The New York Aquarium, at West Eighth Street on the boardwalk, was closed for seven months due to storm damage. It’s reopened about half of its exhibits, including sea lions, penguins, walruses and seals, with admission reduced from $14.95 to $9.95. On Fridays, 3 to 6 p.m., admission is by donation.
Events at Coney Island include fireworks at 9:30 p.m. Fridays through the summer, and a movie series, Flicks on the Beach, kicking off July 1. More information is at www.coneyislandfunguide.com or NYC & Company’s “Neighborhood X Neighborhood” guide for Coney Island at www.nycgo.com/neighborhoods .
The Rockaway section of Queens was hard-hit by the storm. There were more than a half-dozen deaths; electricity and train services were disrupted for months; homes, businesses and 2.5 miles of the wooden boardwalk were destroyed.
But the area is coming back. On a recent sunny Saturday, the newly restored shuttle train to the beach was standing-room only. At Rockaway Taco, 95-19 Rockaway Beach Blvd., hipsters in cargo shorts and brimmed hats waited patiently for over an hour for fish tacos. And the beach was packed with sunbathers, even where swimming is off limits because of erosion that’s left only a narrow strip of sand.
Several shops cater to Rockaway’s famous surfing scene. At Boarders, 192 Beach 92nd St., which sells and rents surfboards ($35 for four hours, $50 for the day), the guest book has been signed by customers from as far away as Kazakhstan, Australia, Ecuador, Japan, Holland and South Africa. Storm damage forced Boarders’ owner Steve Stathis to “gut the place” and discard more than $30,000 worth of inventory, but, he says, “we’re back now.” Stathis says the most popular spot for surfers is off Beach 90th Street, and it gets crowded.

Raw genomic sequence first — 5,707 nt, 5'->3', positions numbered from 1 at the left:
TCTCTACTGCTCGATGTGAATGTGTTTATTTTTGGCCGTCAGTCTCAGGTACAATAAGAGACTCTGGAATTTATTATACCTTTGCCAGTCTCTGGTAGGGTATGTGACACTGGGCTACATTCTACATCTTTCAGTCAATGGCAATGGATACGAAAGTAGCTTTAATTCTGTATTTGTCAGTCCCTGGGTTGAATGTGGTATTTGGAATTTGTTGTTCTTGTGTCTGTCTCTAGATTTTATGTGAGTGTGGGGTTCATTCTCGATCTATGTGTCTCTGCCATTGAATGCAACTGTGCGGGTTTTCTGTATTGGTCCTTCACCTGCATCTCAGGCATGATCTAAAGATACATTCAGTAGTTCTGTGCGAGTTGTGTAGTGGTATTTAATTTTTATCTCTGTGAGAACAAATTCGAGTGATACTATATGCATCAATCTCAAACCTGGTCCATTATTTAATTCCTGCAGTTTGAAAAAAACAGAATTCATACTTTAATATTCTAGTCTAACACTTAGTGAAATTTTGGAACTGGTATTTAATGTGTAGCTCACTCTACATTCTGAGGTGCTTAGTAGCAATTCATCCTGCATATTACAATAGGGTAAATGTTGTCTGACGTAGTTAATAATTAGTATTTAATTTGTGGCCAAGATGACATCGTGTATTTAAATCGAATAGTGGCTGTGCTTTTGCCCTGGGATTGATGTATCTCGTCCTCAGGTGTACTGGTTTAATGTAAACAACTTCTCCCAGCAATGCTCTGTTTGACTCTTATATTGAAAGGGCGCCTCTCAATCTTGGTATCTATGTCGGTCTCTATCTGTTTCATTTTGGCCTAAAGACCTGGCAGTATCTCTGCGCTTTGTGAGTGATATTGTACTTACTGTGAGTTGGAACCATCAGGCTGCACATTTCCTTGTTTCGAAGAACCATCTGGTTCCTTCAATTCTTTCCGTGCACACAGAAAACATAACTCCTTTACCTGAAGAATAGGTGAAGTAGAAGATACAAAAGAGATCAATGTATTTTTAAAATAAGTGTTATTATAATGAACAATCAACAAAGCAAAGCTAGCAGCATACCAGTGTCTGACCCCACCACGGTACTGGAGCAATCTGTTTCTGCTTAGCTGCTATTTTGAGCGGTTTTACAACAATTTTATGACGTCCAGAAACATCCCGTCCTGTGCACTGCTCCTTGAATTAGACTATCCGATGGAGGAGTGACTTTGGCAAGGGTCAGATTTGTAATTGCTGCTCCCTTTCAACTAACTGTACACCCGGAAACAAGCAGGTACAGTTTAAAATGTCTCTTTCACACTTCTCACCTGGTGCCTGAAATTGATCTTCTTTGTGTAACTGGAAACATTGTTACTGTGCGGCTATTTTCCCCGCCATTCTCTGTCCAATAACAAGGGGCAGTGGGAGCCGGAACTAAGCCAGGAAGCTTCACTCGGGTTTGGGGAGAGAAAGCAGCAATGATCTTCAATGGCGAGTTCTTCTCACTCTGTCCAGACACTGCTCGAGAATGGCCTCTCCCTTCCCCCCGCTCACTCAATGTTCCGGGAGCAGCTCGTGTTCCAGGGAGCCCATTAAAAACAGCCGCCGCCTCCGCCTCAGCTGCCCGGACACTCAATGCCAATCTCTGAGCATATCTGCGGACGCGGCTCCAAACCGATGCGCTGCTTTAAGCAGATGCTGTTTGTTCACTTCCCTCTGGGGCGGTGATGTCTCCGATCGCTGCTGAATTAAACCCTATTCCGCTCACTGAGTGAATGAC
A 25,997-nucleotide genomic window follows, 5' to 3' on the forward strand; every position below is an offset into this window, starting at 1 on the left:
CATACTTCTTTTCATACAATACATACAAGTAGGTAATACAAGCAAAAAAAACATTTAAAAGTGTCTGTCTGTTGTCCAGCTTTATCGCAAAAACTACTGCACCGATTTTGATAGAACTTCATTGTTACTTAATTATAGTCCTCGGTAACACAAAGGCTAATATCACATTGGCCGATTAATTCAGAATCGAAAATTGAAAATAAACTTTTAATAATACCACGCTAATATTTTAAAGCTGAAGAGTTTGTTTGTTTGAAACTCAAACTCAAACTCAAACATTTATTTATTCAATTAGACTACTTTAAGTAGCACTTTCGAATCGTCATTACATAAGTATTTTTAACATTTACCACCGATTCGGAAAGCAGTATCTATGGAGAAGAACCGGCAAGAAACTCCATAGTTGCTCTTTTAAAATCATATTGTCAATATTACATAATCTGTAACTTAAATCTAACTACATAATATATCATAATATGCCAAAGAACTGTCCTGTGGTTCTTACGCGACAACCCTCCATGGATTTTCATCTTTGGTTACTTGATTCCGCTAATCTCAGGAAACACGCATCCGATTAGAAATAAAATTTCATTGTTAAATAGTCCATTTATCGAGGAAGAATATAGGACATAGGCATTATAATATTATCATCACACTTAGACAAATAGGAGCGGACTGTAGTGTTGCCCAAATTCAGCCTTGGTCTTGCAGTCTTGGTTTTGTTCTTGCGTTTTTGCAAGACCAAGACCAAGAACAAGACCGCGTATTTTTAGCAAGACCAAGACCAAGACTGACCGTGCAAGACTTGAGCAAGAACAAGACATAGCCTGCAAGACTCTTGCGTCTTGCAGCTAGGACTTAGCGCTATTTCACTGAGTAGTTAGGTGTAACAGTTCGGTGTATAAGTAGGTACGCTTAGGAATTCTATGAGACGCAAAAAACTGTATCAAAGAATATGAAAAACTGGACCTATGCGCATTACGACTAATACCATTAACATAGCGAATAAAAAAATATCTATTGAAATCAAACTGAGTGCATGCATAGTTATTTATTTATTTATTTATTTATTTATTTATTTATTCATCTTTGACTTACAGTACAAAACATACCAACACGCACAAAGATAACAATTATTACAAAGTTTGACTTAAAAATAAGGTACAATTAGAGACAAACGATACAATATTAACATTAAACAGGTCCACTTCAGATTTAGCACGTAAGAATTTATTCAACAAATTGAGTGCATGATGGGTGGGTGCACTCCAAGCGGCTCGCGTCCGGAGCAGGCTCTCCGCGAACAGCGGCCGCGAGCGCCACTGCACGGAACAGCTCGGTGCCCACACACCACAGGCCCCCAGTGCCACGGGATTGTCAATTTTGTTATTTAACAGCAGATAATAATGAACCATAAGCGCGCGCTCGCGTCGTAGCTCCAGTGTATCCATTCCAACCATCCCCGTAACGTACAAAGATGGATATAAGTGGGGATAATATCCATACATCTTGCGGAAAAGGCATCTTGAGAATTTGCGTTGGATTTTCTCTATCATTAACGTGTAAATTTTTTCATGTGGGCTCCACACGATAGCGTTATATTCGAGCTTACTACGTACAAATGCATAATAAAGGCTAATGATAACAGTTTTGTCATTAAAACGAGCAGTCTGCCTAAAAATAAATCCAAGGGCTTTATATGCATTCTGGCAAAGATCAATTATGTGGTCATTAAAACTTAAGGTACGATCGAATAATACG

“I won’t rent boards until 10 a.m. so it gives the locals four or five hours of surfing for themselves,” he said.
Rockaway is on a peninsula with the bay and the ocean sides several blocks apart. On the bay, Rockaway Jet Ski rents jet skis and offers guided jet ski tours, including a four-hour trip from the Rockaways all the way around Manhattan island. If the buzz and speed of jet skis aren’t your style, owner Robert Kaskel also rents kayaks.
The nearby marshlands are sure to please nature-lovers, he says: “Guaranteed you’ll see a lot of beautiful things. We have nesting grounds for all kinds of birds and turtles.”
Restoring the beach and boardwalk is a long-term project. Construction equipment abounds and red flags mark areas where swimming is not yet allowed. More information is at www.nycgovparks.org/parks/rockawaybeach/ .